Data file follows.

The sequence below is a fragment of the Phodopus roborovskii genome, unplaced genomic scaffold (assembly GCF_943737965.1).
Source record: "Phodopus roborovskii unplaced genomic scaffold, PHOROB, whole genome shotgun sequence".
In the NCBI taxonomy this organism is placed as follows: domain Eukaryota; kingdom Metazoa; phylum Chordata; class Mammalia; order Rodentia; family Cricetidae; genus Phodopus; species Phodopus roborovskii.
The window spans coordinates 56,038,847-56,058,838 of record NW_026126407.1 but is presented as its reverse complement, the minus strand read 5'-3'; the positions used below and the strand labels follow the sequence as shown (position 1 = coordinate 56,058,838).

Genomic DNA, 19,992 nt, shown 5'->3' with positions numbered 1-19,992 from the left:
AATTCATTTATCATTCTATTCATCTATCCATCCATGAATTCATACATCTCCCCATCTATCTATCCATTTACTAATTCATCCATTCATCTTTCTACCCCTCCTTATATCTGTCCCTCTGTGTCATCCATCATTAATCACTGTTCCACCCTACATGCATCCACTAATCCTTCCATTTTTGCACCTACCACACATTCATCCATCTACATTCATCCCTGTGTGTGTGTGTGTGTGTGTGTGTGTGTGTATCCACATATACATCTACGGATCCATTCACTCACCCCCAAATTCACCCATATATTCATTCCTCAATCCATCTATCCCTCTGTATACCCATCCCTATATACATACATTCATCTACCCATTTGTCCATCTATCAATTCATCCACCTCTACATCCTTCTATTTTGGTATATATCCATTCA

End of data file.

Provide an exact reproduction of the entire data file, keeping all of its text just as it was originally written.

The sequence below is a fragment of the Phodopus roborovskii genome, unplaced genomic scaffold (assembly GCF_943737965.1).
Source record: "Phodopus roborovskii unplaced genomic scaffold, PHOROB, whole genome shotgun sequence".
In the NCBI taxonomy this organism is placed as follows: domain Eukaryota; kingdom Metazoa; phylum Chordata; class Mammalia; order Rodentia; family Cricetidae; genus Phodopus; species Phodopus roborovskii.
The window spans coordinates 56,038,847-56,058,838 of record NW_026126407.1 but is presented as its reverse complement, the minus strand read 5'-3'; the positions used below and the strand labels follow the sequence as shown (position 1 = coordinate 56,058,838).

Genomic DNA, 19,992 nt, shown 5'->3' with positions numbered 1-19,992 from the left:
AATTCATTTATCATTCTATTCATCTATCCATCCATGAATTCATACATCTCCCCATCTATCTATCCATTTACTAATTCATCCATTCATCTTTCTACCCCTCCTTATATCTGTCCCTCTGTGTCATCCATCATTAATCACTGTTCCACCCTACATGCATCCACTAATCCTTCCATTTTTGCACCTACCACACATTCATCCATCTACATTCATCCCTGTGTGTGTGTGTGTGTGTGTGTGTGTGTGTATCCACATATACATCTACGGATCCATTCACTCACCCCCAAATTCACCCATATATTCATTCCTCAATCCATCTATCCCTCTGTATACCCATCCCTATATACATACATTCATCTACCCATTTGTCCATCTATCAATTCATCCACCTCTACATCCTTCTATTTTGGTATATATCCATTCA